Bonapartism, basic concepts and Chavez by korakious
June 14, 2007, 12:23 pm
Filed under: AWL watch, Chavez, First World Left, Theory, Trotskyists, Venezuela

Jim Denham (of the Alliance for War and Liberalism) has been crticial of Hugo Chavez and his government, calling them ‘a bonapartist formation, with nothing to do with socialism (assuming that by “socialism” you mean the rule of the working class)’. When I posted a Gramsci quote which says that perhaps calling a formation ‘Bonapartist’ is not the be all and end all of the matter Jim responded with ‘[s]o much for basic Marxist concepts’.

I think that position Jim takes here is an interesting one, and worthy of further exploration, especially as it exposes a real weakness in the approach of the British left in general. The Gramsci quote I posted only suggested that establishing something is Bonapartist is not the end of the matter, as it does not stop the need for further enquiry. Denham seems to be insisting that ‘Bonapartist formations’ are a basic concept of Marxist thought, and they tell us that the regime can have ‘nothing to do with socialism’.

The first point to note is that I am not a Trotskyist and I don’t really know that much about the Trotskyist position. This made it hard for me to even think of Bonapartism as a ‘basic concept’ of Marxist thought (I know it gets mentioned in the 18th Brumaire but still). But even if it is a basic element in Marxist thought, calling it a concept really doesn’t seem to help anyone, in fact Jim seems to have become an ideologist, for whom:

[R]elations become concepts; since they do not go beyond these relations, the concepts of the relations also become fixed concepts in their mind.

So, against Jim I raise Lenin, who refuses to acknowledge that Marxism is about ‘basic concepts’ that allow us to pre-judge a given situation. Against such positions Lenin insisted that the ‘very gist, the living soul, of Marxism [is] a concrete analysis of a concrete situation’. So in this respect I think that Gramsci is right and Jim is wrong, just establishing that a given social formation is Bonapartist tells us nothing about its relation to socialism or the emancipation of the working class – instead we have to ask the Marxist question – who benefits?

The Old man himself

The thing is, it seems to me that Trotsky himself realised this when he did his work on Bonapartism. I just randomly skimmed Trotsky’s article The Workers State, Thermidor and Bonapartism and came up with the following extracts:

The overturn of the Ninth Thermidor did not liquidate the basic conquests of the bourgeois revolution, but it did transfer the power into the hands of the more moderate and conservative Jacobins, the better-to-do elements of bourgeois society.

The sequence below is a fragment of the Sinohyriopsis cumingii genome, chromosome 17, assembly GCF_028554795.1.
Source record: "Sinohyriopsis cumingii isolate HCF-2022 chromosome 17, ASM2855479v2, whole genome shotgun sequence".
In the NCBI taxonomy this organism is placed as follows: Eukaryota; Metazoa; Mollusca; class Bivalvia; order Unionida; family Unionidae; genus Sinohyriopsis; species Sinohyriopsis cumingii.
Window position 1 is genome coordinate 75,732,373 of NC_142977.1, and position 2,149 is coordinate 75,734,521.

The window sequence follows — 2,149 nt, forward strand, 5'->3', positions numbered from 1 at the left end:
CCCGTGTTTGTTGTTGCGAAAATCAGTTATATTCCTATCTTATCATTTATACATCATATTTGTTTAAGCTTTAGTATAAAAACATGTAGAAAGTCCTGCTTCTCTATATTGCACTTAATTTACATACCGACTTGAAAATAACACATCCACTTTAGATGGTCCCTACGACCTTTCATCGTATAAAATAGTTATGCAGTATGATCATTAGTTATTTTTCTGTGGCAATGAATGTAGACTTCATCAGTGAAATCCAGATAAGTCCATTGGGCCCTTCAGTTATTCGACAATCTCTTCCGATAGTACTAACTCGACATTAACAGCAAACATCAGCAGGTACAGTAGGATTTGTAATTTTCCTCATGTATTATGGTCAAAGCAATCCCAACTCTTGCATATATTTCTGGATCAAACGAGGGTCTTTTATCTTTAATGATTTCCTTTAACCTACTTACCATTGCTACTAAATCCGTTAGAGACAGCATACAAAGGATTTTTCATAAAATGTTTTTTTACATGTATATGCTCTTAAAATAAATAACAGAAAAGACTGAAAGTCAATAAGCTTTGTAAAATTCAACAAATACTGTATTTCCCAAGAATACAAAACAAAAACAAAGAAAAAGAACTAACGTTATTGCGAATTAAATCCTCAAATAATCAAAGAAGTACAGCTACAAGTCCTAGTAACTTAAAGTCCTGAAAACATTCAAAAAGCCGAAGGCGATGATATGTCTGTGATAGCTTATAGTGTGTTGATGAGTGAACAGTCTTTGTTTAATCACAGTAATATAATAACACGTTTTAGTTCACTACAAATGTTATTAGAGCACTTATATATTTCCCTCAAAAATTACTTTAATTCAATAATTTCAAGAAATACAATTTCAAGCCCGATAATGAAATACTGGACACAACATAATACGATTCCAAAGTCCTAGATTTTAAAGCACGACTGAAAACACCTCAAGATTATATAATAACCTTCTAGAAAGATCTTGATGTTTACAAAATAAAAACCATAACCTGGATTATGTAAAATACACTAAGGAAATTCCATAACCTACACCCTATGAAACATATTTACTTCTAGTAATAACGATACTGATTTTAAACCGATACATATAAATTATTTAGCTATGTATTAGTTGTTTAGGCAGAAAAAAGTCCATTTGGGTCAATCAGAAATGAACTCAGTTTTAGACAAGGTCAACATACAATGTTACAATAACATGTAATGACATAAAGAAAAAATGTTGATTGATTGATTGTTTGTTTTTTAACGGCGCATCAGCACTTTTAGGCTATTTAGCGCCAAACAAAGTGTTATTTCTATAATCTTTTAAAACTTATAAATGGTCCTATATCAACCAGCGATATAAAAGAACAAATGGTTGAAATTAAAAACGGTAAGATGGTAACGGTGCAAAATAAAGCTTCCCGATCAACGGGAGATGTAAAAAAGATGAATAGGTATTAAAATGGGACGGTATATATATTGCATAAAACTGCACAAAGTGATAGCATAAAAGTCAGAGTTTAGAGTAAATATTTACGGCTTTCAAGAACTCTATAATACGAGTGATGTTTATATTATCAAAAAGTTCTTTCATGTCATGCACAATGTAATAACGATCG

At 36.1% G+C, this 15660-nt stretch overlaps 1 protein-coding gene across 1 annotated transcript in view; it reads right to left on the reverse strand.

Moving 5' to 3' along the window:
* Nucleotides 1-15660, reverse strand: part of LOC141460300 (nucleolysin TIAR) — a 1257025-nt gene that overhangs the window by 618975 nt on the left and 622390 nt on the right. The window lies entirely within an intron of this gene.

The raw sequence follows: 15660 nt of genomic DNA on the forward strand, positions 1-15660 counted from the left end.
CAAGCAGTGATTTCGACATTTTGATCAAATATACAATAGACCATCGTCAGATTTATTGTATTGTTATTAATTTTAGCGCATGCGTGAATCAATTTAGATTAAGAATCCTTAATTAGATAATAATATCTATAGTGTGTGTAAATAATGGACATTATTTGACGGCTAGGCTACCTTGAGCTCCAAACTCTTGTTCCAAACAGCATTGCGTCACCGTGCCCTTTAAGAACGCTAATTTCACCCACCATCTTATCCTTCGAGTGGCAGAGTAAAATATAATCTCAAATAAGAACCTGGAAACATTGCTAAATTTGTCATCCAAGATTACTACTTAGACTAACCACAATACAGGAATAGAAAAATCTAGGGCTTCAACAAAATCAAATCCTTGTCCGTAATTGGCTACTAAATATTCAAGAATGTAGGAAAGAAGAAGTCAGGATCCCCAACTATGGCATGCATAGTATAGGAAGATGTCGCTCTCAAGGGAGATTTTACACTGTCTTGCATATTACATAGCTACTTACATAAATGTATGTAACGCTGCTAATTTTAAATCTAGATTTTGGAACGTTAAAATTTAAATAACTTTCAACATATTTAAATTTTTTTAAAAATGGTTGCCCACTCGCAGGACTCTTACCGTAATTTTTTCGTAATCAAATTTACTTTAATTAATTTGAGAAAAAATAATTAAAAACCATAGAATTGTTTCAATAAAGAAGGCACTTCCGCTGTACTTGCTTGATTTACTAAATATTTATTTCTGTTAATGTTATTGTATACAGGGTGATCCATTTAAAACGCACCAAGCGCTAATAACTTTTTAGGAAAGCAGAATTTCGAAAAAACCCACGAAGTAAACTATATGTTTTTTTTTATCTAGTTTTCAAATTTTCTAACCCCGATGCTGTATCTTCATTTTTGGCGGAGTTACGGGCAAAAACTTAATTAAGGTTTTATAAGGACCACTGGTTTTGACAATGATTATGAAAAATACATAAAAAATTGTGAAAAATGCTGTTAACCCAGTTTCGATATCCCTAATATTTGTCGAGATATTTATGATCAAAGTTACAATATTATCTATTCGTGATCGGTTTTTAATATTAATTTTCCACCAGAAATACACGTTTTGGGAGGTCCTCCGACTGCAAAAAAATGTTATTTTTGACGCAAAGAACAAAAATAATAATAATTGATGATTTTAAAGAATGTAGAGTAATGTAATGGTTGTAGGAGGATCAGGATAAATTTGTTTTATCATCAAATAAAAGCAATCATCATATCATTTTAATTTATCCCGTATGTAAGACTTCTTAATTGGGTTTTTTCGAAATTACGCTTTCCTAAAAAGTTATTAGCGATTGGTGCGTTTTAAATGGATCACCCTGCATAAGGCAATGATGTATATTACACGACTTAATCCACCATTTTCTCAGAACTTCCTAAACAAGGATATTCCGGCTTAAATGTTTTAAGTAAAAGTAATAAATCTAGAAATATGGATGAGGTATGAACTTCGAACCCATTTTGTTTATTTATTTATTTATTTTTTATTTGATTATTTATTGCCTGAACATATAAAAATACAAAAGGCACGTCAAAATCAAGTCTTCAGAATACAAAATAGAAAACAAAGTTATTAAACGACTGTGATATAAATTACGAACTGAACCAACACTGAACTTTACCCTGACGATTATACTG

In France, the prolonged stabilization of the Thermidorean-Bonapartist regime was made possible only thanks to the development of the productive forces that had been freed from the fetters of feudalism.

And perhaps the kicker is:

Without historical analogies we cannot learn from history. But the analogy must be concrete; behind the traits of resemblance, we must not overlook the traits of dissimilarity.

Essentially what these quotes tell us is that although Napoleon was not the most advanced representative of the bourgeois revolution, he nonetheless preserved and stabilised the growth of the bourgeois revolution in France. What isn’t written here, but perhaps is more to the point, is that Napoleon spread the bourgeois revolution (and you’d think the AWL would love that) to the rest of Europe, as is evidenced by the fact that the Civil Code dominates the continent.

So, even for the paradigm case of Bonapartism, Napoleon himself, it is possible to say that he served a progressive role, in consolidating the gains of the bourgeois revolution, spreading it, and generally not liking feudalism. Of course, Louis didn’t play such a role, but this shouldn’t blind us to the fact that it is entirely possible that Bonapartism can play a historically progressive role.

Cui Bono?

But of course this is all well and good when we’re talking about bourgeois revolutions (although I seem to remember hear some Trots talking about spreading the gains of October etc.) but the typical response to what I have said is – ‘the emancipation of the working must be the act of the working class itself’ or ‘socialism from below’(!!!). Now, although I think these slogans themselves have to properly put into context, I do agree that the proletarian revolution is always one that will be qualitatively different from every revolution that has preceded it.

So, agreeing with Jim here, I still don’t think it’s the end of the matter. At the very least we need to ask – has Chavez opened a space for the emancipation of the working class? So, rather than just shout ‘Bonapartist (!!!!)’ we need to ask ‘who benefits’ from the Bolivarian revolution, and we need to enquire if it has benefited the working class.

And surely on this level we can say (at the very least) ‘yes’. Chavez has firstly put socialism and the working class on the agenda in Venezuela and indeed the world stage. This must be a good thing for the perspective of the working class. I think the work of Mike Lebotwitz has been instructive here. Even if we disregard Chavez’ concrete policies relating to the economy it is pretty clear he has opened up a space for the working class in a way that has never happened in Venezuela.

He has opened up the political process to the working class, and indigenous people so that it does not lie solely with the oligarchs and its representatives. The ideas of co-management, no matter how limited their application, help smash the myth that the workers cannot do without he bourgeoisie. The barrio healthcare initiatives are helping the Venezuelan workers get back their confidence and dignity.

I think the confidence and dignity argument is and important one, which ought not to be overlooked. In Venezuela the workers may not rule, capitalism may still not be overthrown, the old state machine may not have been smashed, but the working class and its organisations have grown, they are taken seriously, they are confident and organised. Surely this sort of empowerment is the key to any successful self-emancipation.

It is Jim’s prerogative to disagree with my characterisation of Chavez (which was obviously provisional and sketchy), but I hope I have at least shown how a Bonapartist regime might be characterised as ‘progressive’. Hopefully this will at least stop the pointless screams of “Bonapartist!!!!!!!!!” at the mention of Chavez’ name.